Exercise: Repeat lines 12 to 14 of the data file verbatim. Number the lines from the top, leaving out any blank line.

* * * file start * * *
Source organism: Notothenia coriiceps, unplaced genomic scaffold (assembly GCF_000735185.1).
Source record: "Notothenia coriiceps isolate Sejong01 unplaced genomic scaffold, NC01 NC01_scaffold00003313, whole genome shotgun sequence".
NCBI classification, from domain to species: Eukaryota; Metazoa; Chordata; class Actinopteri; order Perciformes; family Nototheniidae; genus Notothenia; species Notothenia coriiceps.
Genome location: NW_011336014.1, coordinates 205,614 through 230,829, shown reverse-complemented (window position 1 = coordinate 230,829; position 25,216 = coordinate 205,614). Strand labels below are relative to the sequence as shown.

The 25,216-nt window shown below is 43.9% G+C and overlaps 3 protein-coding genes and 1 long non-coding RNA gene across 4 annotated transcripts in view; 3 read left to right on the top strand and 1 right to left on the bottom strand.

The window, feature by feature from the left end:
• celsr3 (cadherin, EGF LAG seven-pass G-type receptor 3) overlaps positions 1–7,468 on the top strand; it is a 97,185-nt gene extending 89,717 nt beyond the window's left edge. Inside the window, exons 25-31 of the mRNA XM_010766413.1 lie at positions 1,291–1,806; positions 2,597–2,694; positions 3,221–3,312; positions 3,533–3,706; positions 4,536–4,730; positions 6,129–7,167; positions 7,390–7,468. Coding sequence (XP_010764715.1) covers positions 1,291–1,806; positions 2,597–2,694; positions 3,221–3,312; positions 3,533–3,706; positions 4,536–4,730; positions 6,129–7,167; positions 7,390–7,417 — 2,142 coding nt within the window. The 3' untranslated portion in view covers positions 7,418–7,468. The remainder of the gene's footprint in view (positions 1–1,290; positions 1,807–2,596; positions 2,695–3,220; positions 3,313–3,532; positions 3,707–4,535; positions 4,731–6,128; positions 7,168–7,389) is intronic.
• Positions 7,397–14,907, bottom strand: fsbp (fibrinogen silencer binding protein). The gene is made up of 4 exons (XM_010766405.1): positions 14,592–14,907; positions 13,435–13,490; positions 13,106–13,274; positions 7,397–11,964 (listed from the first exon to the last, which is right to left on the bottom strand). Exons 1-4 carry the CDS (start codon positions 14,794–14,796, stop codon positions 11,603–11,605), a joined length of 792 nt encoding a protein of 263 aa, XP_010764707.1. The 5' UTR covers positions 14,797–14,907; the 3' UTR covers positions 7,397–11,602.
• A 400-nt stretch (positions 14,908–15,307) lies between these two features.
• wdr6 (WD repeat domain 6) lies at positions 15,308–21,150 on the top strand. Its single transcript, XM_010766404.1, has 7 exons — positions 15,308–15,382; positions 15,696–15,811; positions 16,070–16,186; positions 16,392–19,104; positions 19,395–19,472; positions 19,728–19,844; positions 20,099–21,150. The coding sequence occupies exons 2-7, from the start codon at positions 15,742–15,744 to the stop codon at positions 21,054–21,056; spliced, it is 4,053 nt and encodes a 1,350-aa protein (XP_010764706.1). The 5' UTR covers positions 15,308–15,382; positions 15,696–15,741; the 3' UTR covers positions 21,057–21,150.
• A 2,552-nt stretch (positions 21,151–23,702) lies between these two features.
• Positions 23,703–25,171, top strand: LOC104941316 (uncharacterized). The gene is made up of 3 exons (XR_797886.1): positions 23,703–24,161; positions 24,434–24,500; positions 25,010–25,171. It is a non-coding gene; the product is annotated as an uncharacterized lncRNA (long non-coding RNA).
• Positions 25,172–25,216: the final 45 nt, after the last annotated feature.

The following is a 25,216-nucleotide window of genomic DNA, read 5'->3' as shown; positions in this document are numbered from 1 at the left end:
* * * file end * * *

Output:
• Positions 23,703–25,171, top strand: LOC104941316 (uncharacterized). The gene is made up of 3 exons (XR_797886.1): positions 23,703–24,161; positions 24,434–24,500; positions 25,010–25,171. It is a non-coding gene; the product is annotated as an uncharacterized lncRNA (long non-coding RNA).
• Positions 25,172–25,216: the final 45 nt, after the last annotated feature.

The following is a 25,216-nucleotide window of genomic DNA, read 5'->3' as shown; positions in this document are numbered from 1 at the left end: